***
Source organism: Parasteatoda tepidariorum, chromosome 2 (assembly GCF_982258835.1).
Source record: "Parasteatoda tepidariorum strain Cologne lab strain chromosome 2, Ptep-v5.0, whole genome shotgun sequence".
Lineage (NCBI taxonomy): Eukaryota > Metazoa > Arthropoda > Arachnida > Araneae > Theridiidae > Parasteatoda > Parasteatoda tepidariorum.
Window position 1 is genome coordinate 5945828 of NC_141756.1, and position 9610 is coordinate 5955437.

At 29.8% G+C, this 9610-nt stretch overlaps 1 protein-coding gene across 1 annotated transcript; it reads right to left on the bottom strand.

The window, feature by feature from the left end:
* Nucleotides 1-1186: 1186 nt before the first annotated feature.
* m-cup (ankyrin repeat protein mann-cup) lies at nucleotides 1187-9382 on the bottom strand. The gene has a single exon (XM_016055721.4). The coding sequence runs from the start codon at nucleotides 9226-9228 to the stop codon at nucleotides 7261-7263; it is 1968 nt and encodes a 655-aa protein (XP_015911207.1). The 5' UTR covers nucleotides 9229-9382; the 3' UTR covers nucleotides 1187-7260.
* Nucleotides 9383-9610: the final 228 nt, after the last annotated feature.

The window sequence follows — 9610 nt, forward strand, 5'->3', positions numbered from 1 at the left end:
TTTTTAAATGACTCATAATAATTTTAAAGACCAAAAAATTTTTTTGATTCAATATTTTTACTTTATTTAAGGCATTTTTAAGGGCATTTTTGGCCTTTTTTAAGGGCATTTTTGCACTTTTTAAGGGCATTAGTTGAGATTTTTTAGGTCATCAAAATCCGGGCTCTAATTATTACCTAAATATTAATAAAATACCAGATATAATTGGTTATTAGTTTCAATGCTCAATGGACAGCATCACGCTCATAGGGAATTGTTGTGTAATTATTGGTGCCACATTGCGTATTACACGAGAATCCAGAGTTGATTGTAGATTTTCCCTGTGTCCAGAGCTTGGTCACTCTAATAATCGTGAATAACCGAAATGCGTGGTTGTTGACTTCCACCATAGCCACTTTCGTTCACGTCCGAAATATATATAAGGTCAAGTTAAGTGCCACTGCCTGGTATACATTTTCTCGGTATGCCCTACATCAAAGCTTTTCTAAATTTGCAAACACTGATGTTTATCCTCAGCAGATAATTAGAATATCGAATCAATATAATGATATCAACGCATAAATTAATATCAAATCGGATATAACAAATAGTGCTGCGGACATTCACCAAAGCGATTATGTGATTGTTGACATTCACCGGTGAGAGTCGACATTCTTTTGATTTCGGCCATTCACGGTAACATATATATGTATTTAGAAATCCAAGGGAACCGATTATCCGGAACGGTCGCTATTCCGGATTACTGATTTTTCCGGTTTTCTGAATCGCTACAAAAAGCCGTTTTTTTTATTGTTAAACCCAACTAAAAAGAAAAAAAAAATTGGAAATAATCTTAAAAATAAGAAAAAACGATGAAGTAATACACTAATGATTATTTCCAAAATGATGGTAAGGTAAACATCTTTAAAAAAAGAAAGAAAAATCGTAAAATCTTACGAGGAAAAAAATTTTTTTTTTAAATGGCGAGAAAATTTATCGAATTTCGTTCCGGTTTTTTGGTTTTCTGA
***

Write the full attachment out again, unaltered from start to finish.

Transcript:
Source organism: Parasteatoda tepidariorum, chromosome 2 (assembly GCF_982258835.1).
Source record: "Parasteatoda tepidariorum strain Cologne lab strain chromosome 2, Ptep-v5.0, whole genome shotgun sequence".
Lineage (NCBI taxonomy): Eukaryota > Metazoa > Arthropoda > Arachnida > Araneae > Theridiidae > Parasteatoda > Parasteatoda tepidariorum.
Window position 1 is genome coordinate 5945828 of NC_141756.1, and position 9610 is coordinate 5955437.

At 29.8% G+C, this 9610-nt stretch overlaps 1 protein-coding gene across 1 annotated transcript; it reads right to left on the bottom strand.

The window, feature by feature from the left end:
* Nucleotides 1-1186: 1186 nt before the first annotated feature.
* m-cup (ankyrin repeat protein mann-cup) lies at nucleotides 1187-9382 on the bottom strand. The gene has a single exon (XM_016055721.4). The coding sequence runs from the start codon at nucleotides 9226-9228 to the stop codon at nucleotides 7261-7263; it is 1968 nt and encodes a 655-aa protein (XP_015911207.1). The 5' UTR covers nucleotides 9229-9382; the 3' UTR covers nucleotides 1187-7260.
* Nucleotides 9383-9610: the final 228 nt, after the last annotated feature.

The window sequence follows — 9610 nt, forward strand, 5'->3', positions numbered from 1 at the left end:
TTTTTAAATGACTCATAATAATTTTAAAGACCAAAAAATTTTTTTGATTCAATATTTTTACTTTATTTAAGGCATTTTTAAGGGCATTTTTGGCCTTTTTTAAGGGCATTTTTGCACTTTTTAAGGGCATTAGTTGAGATTTTTTAGGTCATCAAAATCCGGGCTCTAATTATTACCTAAATATTAATAAAATACCAGATATAATTGGTTATTAGTTTCAATGCTCAATGGACAGCATCACGCTCATAGGGAATTGTTGTGTAATTATTGGTGCCACATTGCGTATTACACGAGAATCCAGAGTTGATTGTAGATTTTCCCTGTGTCCAGAGCTTGGTCACTCTAATAATCGTGAATAACCGAAATGCGTGGTTGTTGACTTCCACCATAGCCACTTTCGTTCACGTCCGAAATATATATAAGGTCAAGTTAAGTGCCACTGCCTGGTATACATTTTCTCGGTATGCCCTACATCAAAGCTTTTCTAAATTTGCAAACACTGATGTTTATCCTCAGCAGATAATTAGAATATCGAATCAATATAATGATATCAACGCATAAATTAATATCAAATCGGATATAACAAATAGTGCTGCGGACATTCACCAAAGCGATTATGTGATTGTTGACATTCACCGGTGAGAGTCGACATTCTTTTGATTTCGGCCATTCACGGTAACATATATATGTATTTAGAAATCCAAGGGAACCGATTATCCGGAACGGTCGCTATTCCGGATTACTGATTTTTCCGGTTTTCTGAATCGCTACAAAAAGCCGTTTTTTTTATTGTTAAACCCAACTAAAAAGAAAAAAAAAATTGGAAATAATCTTAAAAATAAGAAAAAACGATGAAGTAATACACTAATGATTATTTCCAAAATGATGGTAAGGTAAACATCTTTAAAAAAAGAAAGAAAAATCGTAAAATCTTACGAGGAAAAAAATTTTTTTTTTAAATGGCGAGAAAATTTATCGAATTTCGTTCCGGTTTTTTGGTTTTCTGA